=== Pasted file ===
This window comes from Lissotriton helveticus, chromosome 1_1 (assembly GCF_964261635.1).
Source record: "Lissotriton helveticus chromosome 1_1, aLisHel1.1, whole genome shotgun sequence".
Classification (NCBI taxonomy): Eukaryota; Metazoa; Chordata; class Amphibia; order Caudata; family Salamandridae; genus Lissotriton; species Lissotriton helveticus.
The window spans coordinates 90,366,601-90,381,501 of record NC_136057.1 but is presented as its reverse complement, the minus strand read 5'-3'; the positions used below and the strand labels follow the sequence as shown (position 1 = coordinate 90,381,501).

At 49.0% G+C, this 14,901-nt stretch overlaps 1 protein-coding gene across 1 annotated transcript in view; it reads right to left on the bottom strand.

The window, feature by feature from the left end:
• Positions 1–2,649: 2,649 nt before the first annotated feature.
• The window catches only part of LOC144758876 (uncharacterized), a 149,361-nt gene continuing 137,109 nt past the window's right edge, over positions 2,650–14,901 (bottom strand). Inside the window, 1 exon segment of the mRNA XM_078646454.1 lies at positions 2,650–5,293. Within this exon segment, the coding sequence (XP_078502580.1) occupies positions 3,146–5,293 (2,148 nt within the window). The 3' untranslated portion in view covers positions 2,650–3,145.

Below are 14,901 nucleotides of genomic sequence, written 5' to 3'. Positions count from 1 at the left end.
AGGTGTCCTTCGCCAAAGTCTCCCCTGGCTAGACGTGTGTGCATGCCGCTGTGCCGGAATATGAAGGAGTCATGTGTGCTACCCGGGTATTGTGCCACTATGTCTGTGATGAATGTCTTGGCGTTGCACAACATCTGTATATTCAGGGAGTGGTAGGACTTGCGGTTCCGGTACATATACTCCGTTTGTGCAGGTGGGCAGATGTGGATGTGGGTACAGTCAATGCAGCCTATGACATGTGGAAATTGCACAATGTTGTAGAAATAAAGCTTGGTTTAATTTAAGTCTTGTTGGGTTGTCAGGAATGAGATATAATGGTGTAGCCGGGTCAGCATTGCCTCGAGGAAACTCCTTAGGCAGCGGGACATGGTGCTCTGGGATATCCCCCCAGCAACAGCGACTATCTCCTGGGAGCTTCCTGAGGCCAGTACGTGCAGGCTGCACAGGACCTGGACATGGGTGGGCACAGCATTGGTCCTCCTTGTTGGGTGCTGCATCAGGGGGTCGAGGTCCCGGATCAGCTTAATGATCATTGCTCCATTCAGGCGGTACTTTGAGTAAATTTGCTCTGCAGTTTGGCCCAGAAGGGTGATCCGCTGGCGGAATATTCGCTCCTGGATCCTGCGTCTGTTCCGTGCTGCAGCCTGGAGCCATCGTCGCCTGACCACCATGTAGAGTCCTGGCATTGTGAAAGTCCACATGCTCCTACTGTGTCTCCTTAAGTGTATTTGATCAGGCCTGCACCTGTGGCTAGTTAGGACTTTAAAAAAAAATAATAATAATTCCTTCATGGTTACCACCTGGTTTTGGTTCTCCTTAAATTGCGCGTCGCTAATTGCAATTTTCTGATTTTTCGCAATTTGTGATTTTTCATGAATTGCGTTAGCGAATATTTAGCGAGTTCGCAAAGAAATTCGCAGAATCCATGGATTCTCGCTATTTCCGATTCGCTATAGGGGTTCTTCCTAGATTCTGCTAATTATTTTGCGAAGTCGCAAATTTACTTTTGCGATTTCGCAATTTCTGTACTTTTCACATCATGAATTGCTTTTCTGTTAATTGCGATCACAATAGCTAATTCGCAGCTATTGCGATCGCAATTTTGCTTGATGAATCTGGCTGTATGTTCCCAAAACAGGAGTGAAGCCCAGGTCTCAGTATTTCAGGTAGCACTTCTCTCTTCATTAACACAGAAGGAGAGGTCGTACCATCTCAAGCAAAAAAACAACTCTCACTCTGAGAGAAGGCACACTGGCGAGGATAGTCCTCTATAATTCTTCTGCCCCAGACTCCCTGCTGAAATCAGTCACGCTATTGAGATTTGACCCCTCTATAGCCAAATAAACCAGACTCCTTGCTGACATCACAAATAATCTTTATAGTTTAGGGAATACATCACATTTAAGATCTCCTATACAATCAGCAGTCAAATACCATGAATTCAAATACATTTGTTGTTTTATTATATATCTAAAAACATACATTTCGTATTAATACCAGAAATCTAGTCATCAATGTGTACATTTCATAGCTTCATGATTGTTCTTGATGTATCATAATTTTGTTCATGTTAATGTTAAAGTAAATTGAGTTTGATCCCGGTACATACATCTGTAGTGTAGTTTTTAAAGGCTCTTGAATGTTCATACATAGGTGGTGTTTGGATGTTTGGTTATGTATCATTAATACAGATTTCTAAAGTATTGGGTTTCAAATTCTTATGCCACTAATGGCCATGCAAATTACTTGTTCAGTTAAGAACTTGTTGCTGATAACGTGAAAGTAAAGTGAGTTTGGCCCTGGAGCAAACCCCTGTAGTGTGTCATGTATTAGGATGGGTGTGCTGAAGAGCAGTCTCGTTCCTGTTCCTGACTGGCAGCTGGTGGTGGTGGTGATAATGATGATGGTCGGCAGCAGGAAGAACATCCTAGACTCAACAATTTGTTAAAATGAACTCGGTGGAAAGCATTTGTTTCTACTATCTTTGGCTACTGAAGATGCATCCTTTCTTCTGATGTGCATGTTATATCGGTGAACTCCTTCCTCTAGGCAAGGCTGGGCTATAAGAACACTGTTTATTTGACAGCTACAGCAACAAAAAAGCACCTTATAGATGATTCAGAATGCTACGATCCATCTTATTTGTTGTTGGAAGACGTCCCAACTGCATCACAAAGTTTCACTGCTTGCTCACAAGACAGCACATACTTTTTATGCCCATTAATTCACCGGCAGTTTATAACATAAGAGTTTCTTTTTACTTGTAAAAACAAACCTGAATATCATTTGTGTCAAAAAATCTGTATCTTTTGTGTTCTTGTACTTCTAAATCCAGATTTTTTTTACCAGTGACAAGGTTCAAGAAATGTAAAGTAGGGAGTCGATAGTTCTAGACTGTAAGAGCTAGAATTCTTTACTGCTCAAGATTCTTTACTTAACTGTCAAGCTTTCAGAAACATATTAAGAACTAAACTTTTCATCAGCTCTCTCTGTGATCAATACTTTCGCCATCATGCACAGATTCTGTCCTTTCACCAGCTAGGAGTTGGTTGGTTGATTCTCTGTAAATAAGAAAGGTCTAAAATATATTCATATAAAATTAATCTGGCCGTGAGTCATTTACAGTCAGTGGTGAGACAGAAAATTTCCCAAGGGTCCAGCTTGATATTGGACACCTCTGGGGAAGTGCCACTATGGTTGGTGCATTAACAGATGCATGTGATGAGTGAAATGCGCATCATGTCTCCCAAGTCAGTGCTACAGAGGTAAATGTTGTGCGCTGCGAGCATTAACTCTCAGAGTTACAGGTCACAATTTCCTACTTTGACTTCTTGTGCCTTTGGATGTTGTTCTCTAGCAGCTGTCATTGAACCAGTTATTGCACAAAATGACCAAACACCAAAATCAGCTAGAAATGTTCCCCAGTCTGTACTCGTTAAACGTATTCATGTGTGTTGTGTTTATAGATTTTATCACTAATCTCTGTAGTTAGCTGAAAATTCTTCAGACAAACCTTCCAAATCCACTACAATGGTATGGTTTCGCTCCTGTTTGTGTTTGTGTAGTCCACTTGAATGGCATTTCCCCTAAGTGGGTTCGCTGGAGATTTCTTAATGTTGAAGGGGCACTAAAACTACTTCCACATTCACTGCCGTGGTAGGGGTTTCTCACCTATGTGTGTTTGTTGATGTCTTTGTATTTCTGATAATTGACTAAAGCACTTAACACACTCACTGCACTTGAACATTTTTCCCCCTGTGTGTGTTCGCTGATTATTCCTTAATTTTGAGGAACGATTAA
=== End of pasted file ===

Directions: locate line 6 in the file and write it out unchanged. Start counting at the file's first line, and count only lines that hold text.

The window, feature by feature from the left end: